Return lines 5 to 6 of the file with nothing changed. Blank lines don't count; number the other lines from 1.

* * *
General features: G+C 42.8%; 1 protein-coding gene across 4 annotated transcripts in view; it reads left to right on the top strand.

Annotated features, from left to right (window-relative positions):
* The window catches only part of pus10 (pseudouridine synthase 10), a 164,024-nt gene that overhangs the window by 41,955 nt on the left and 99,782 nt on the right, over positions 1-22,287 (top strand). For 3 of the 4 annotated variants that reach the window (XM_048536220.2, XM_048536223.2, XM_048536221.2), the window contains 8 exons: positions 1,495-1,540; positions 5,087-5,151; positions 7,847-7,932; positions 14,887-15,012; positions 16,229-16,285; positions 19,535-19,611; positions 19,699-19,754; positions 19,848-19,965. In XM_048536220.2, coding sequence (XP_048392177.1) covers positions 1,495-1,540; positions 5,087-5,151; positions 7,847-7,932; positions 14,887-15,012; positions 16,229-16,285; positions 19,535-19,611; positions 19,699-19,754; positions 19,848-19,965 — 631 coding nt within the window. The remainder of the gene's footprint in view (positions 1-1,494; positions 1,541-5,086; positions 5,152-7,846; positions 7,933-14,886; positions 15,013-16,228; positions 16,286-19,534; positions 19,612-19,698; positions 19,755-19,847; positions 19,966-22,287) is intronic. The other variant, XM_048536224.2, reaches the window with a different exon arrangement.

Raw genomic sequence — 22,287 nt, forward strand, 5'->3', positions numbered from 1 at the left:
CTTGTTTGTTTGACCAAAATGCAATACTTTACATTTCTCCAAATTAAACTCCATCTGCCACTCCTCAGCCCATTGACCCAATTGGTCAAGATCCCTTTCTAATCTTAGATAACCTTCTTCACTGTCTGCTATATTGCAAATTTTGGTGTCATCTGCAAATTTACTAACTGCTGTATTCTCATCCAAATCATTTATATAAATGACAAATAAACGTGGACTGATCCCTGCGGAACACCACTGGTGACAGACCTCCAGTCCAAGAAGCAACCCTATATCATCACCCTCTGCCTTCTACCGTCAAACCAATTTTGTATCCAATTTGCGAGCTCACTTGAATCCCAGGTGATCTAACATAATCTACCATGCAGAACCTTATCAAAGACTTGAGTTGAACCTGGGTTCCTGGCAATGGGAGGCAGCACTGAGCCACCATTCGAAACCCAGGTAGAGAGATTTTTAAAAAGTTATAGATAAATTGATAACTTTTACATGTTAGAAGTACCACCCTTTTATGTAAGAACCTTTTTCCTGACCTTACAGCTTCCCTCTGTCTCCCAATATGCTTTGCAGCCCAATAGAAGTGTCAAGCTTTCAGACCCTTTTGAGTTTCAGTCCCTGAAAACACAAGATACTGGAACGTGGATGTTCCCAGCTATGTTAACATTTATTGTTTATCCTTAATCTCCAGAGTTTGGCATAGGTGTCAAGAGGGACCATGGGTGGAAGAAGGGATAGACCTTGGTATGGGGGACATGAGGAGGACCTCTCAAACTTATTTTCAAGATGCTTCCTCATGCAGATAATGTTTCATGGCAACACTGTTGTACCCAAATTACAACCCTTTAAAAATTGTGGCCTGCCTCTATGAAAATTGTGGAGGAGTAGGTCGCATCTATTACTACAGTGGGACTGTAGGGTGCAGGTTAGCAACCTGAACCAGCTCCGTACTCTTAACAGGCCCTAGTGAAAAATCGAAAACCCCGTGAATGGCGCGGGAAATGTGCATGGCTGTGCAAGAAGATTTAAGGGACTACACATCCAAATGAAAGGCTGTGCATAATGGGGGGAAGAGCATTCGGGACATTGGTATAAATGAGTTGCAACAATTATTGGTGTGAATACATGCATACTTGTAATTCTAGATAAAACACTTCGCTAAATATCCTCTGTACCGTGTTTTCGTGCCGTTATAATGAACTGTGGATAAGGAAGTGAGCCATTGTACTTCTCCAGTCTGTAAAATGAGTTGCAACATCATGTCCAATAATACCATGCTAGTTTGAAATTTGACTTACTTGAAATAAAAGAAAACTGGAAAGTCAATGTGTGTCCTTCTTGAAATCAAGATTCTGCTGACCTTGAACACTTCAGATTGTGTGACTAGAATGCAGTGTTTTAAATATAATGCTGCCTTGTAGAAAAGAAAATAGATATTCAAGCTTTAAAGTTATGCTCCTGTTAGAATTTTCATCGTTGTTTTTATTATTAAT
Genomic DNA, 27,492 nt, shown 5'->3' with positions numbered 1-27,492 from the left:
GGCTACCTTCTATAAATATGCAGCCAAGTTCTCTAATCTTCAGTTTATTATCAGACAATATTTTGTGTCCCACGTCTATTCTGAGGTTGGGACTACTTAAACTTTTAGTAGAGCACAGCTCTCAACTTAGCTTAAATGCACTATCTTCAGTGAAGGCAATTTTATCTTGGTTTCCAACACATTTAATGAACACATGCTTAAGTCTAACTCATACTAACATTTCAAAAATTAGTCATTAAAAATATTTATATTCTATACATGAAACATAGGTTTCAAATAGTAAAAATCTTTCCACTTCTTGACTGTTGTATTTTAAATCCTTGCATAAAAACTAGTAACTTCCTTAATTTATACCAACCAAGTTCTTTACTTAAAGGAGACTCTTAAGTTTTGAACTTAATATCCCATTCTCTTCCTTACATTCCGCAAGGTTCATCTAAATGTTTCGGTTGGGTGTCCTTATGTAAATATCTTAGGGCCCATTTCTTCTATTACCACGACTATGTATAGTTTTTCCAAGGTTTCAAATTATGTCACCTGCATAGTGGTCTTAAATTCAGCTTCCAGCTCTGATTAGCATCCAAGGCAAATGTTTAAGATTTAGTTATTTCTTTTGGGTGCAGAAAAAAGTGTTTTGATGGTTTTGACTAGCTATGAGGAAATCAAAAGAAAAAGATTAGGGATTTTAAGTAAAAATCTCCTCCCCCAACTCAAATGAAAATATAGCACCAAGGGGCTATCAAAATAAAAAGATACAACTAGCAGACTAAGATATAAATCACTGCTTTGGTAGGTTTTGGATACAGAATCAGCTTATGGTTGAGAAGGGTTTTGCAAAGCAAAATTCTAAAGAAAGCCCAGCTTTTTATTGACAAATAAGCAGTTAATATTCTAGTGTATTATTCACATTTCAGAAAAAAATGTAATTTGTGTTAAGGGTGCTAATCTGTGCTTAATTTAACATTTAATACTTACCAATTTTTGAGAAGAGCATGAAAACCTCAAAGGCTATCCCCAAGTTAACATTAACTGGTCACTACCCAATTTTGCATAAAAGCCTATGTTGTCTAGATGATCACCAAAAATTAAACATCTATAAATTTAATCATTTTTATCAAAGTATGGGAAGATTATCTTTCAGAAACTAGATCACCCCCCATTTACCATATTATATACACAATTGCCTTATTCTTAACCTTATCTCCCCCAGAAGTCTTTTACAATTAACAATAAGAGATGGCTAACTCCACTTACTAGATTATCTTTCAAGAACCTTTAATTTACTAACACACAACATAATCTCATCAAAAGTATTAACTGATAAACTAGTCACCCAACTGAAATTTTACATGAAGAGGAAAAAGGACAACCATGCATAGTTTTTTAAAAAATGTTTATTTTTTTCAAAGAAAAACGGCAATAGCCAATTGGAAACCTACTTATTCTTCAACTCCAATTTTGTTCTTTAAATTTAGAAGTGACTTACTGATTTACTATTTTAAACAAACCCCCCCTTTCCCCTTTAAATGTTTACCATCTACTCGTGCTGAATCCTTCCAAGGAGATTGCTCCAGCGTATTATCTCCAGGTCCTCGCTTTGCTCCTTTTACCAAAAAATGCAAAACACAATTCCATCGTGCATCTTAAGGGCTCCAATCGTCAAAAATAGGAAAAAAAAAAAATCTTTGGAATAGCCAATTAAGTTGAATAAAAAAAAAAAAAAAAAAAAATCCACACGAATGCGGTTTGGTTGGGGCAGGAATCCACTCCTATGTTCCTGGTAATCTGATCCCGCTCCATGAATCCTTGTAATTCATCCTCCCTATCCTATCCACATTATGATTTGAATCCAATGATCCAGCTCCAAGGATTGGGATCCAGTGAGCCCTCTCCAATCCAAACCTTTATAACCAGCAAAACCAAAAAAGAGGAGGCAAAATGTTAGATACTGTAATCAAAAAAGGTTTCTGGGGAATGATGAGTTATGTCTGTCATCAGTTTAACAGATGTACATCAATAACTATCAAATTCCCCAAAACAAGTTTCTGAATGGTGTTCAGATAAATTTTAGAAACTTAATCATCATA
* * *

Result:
CTTGTTTGTTTGACCAAAATGCAATACTTTACATTTCTCCAAATTAAACTCCATCTGCCACTCCTCAGCCCATTGACCCAATTGGTCAAGATCCCTTTCTAATCTTAGATAACCTTCTTCACTGTCTGCTATATTGCAAATTTTGGTGTCATCTGCAAATTTACTAACTGCTGTATTCTCATCCAAATCATTTATATAAATGACAAATAAACGTGGACTGATCCCTGCGGAACACCACTGGTGACAGACCTCCAGTCCAAGAAGCAACCCTATATCATCACCCTCTGCCTTCTACCGTCAAACCAATTTTGTATCCAATTTGCGAGCTCACTTGAATCCCAGGTGATCTAACATAATCTACCATGCAGAACCTTATCAAAGACTTGAGTTGAACCTGGGTTCCTGGCAATGGGAGGCAGCACTGAGCCACCATTCGAAACCCAGGTAGAGAGATTTTTAAAAAGTTATAGATAAATTGATAACTTTTACATGTTAGAAGTACCACCCTTTTATGTAAGAACCTTTTTCCTGACCTTACAGCTTCCCTCTGTCTCCCAATATGCTTTGCAGCCCAATAGAAGTGTCAAGCTTTCAGACCCTTTTGAGTTTCAGTCCCTGAAAACACAAGATACTGGAACGTGGATGTTCCCAGCTATGTTAACATTTATTGTTTATCCTTAATCTCCAGAGTTTGGCATAGGTGTCAAGAGGGACCATGGGTGGAAGAAGGGATAGACCTTGGTATGGGGGACATGAGGAGGACCTCTCAAACTTATTTTCAAGATGCTTCCTCATGCAGATAATGTTTCATGGCAACACTGTTGTACCCAAATTACAACCCTTTAAAAATTGTGGCCTGCCTCTATGAAAATTGTGGAGGAGTAGGTCGCATCTATTACTACAGTGGGACTGTAGGGTGCAGGTTAGCAACCTGAACCAGCTCCGTACTCTTAACAGGCCCTAGTGAAAAATCGAAAACCCCGTGAATGGCGCGGGAAATGTGCATGGCTGTGCAAGAAGATTTAAGGGACTACACATCCAAATGAAAGGCTGTGCATAATGGGGGGAAGAGCATTCGGGACATTGGTATAAATGAGTTGCAACAATTATTGGTGTGAATACATGCATACTTGTAATTCTAGATAAAACACTTCGCTAAATATCCTCTGTACCGTGTTTTCGTGCCGTTATAATGAACTGTGGATAAGGAAGTGAGCCATTGTACTTCTCCAGTCTGTAAAATGAGTTGCAACATCATGTCCAATAATACCATGCTAGTTTGAAATTTGACTTACTTGAAATAAAAGAAAACTGGAAAGTCAATGTGTGTCCTTCTTGAAATCAAGATTCTGCTGACCTTGAACACTTCAGATTGTGTGACTAGAATGCAGTGTTTTAAATATAATGCTGCCTTGTAGAAAAGAAAATAGATATTCAAGCTTTAAAGTTATGCTCCTGTTAGAATTTTCATCGTTGTTTTTATTATTAAT
Genomic DNA, 27,492 nt, shown 5'->3' with positions numbered 1-27,492 from the left: